Many nights he had insomnia, and he would stay up late watching T.V. He was always intrigued when he would see commercials for World Vision and the work that was being done by this organization to help the emaciated famine victims in Ethiopia. He could not get these images out of his mind. One day, he made a call to the North American Division of Seventh-day Adventist Church at the General Conference and inquired about serving as a missionary. He applied, was accepted, and in August 1984, he and his wife and children moved to Addis Ababa, Ethiopia, where they remained until August 1987.
During his time there, he served as the Health and Temperance Director for the Ethiopian Union Mission. He spent six months in Mekele, where the worst famine in Ethiopia’s history was taking place. He provided the people with medical care and famine relief. They were incredibly grateful to him, many of whom would walk long distances to seek treatment for life-threatening illnesses that are common during a famine.
After his return to the United States, Byron remained very enthusiastic about his experiences in Ethiopia. He knew that God had another plan for his life, and He gave him a vision of what he was to do. Byron continued to serve in the church as a Sabbath School teacher, First Elder, and Health Ministry Leader. He also felt compelled to write and publish a book about his experiences overseas. He wrote a book titled "The Face of Hunger,” which was published in 2019. He also wrote articles on a variety of health issues and was monthly contributor to the local Body of Christ Newspaper.
He and his wife also established and collaborated with many organizations that benefited communities of color whose focus was to address healthcare disparities. His focus was to provide education regarding issues such as hypertension, stroke, diabetes, AIDS, smoking cessation, and addiction recovery. In 2012, he started the Barbershop/Salon program ministry to fourteen shops under the umbrella of Colorado Black Health Collaborative. This program consists of screening for hypertension and diabetes in the barbershop/salons with health counseling to encourage people to see their doctors. His enthusiasm for serving the community never waned.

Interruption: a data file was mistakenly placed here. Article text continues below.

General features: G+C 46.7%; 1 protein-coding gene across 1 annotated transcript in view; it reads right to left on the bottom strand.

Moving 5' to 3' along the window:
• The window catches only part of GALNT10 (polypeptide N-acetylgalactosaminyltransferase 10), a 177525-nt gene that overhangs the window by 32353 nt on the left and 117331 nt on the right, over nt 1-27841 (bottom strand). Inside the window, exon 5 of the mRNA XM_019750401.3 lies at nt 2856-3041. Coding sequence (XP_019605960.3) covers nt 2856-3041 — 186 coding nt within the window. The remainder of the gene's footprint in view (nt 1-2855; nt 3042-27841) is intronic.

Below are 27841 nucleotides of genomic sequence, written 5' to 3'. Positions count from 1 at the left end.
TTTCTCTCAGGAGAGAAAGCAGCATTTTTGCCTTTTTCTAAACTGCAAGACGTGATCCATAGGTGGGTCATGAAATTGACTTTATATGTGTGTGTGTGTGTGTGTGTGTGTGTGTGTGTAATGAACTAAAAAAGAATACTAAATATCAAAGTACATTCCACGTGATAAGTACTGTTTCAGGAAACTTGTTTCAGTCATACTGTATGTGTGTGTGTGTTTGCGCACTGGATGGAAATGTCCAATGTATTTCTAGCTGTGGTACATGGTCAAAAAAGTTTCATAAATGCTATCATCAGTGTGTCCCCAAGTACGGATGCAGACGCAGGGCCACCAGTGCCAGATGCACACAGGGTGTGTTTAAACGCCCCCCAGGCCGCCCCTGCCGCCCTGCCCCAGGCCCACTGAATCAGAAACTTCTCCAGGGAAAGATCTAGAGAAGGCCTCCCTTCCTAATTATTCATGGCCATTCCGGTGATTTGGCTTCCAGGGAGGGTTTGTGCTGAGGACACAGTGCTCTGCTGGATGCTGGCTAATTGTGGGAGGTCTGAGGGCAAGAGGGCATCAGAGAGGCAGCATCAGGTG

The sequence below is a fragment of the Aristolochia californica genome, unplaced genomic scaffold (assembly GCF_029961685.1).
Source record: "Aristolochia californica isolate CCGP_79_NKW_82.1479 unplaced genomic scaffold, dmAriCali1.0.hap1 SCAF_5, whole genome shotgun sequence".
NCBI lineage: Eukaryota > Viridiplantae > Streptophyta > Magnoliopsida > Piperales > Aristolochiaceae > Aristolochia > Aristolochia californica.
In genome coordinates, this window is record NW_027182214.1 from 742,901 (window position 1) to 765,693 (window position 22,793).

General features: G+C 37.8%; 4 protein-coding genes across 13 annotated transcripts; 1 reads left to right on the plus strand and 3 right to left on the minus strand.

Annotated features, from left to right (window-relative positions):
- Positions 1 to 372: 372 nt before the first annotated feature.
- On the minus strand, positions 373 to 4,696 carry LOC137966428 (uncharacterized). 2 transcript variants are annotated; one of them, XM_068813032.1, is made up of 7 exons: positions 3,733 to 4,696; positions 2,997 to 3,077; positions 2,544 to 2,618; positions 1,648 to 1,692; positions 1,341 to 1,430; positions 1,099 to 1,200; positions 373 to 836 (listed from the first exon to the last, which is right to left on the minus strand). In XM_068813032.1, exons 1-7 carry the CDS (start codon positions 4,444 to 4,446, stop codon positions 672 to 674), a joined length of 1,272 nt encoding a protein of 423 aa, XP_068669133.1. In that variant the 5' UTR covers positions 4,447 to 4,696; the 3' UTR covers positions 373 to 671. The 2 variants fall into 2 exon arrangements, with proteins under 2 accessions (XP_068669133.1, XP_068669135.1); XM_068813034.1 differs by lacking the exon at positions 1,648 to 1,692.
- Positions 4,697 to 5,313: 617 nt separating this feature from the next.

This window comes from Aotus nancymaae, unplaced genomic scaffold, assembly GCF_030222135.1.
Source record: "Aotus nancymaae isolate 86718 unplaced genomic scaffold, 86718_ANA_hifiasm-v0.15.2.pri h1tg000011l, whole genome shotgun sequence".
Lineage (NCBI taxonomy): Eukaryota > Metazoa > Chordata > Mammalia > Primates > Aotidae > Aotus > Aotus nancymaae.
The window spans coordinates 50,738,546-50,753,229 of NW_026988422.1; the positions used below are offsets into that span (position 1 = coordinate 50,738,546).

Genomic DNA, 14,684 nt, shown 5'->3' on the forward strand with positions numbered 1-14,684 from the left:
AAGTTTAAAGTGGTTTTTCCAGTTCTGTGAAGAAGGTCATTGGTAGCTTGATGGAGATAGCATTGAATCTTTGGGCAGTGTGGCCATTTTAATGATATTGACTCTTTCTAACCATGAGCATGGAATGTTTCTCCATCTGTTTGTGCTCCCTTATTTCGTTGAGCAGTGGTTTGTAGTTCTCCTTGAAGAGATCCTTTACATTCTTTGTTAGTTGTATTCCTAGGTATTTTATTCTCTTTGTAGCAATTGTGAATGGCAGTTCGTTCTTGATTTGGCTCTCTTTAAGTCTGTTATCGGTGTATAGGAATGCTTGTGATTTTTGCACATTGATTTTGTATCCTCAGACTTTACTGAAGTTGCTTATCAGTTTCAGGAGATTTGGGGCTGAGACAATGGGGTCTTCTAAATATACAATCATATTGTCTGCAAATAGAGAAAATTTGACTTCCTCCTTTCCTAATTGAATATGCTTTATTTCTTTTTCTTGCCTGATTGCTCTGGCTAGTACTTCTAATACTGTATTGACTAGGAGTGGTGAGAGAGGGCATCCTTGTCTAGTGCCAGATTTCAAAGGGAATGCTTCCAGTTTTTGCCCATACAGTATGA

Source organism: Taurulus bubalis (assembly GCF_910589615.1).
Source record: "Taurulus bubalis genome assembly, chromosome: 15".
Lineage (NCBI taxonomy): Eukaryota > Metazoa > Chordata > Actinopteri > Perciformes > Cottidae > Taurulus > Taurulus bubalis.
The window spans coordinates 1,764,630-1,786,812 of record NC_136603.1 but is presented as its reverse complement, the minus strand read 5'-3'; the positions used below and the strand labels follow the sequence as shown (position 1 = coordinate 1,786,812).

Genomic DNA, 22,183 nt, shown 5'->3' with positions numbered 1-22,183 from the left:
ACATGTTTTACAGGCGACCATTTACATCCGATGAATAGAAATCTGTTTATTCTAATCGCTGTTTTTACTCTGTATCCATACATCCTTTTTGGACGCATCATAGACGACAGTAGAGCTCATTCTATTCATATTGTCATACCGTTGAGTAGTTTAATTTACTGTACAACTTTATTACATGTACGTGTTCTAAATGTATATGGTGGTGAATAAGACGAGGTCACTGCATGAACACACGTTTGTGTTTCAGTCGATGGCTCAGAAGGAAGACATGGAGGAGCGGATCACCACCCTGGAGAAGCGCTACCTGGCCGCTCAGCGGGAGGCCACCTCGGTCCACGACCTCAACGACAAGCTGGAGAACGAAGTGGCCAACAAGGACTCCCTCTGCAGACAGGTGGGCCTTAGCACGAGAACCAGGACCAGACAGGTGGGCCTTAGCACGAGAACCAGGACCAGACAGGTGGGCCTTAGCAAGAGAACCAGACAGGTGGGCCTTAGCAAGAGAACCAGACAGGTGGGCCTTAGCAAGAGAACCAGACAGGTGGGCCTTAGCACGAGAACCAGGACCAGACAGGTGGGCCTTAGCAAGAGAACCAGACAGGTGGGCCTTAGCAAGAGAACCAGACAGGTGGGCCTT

He served as the Health and Temperance Director for the Central States Conference for 5 years 2015-2020.
He received many awards for his service. The two most distinguished were the Doctor Bernard Gibson Senior Health Leadership award for exceptional qualities as a physician. Also, he received the Colorado Permanente Medical Group award from Colorado Permanente Medical Group.
Dr. Conner is survived by his wife, Alfredia; his daughter, Kellie Conner; his son, Kevin Conner and Christine, daughter-in-law ; his grandchildren, Andre Conner, Ken Page, Mya McCullough, Olivia Colbert his great niece, whom he calls his granddaughter, and Raquel Conner. Also, his sisters, Sandra Conner, Athalea Conner-Caine, Yvonne Conner, and Cynthia Goyang-Conner live in Texas. His brothers, Reginald Conner, Randall Conner, Sr., and Glenn Conner. many nieces, nephews, cousins, and friends. He was preceded in death by his parents Marvin Conner and Evelyn Conner and his sister, Valarie Conner, his two brothers, Alden Conner, and Marlon Conner. And nephews, Roderick Caine and Ricky Garner.
A Visitation will be held on Friday, Sept. 22, 2023 from 12pm to 4pm at Horan & McConaty, 11150 E. Dartmouth Ave. Aurora, CO.
Funeral Service is on Sunday, Sept. 24, 2023 at 2pm at Denver Park Hill SDA Church, 3385 Albion St. Denver, CO. For guests unable to attend in person, you may attend via live-stream at Denver Park Hill Seventh-day Adventist Church - YouTube
Military Honors at a Graveside Service on Tuesday, Sept. 26, 2023 at 11:30am at Fort Logan National Cemetery.
Please share memories of Byron and condolences with his family by signing the online guest book below.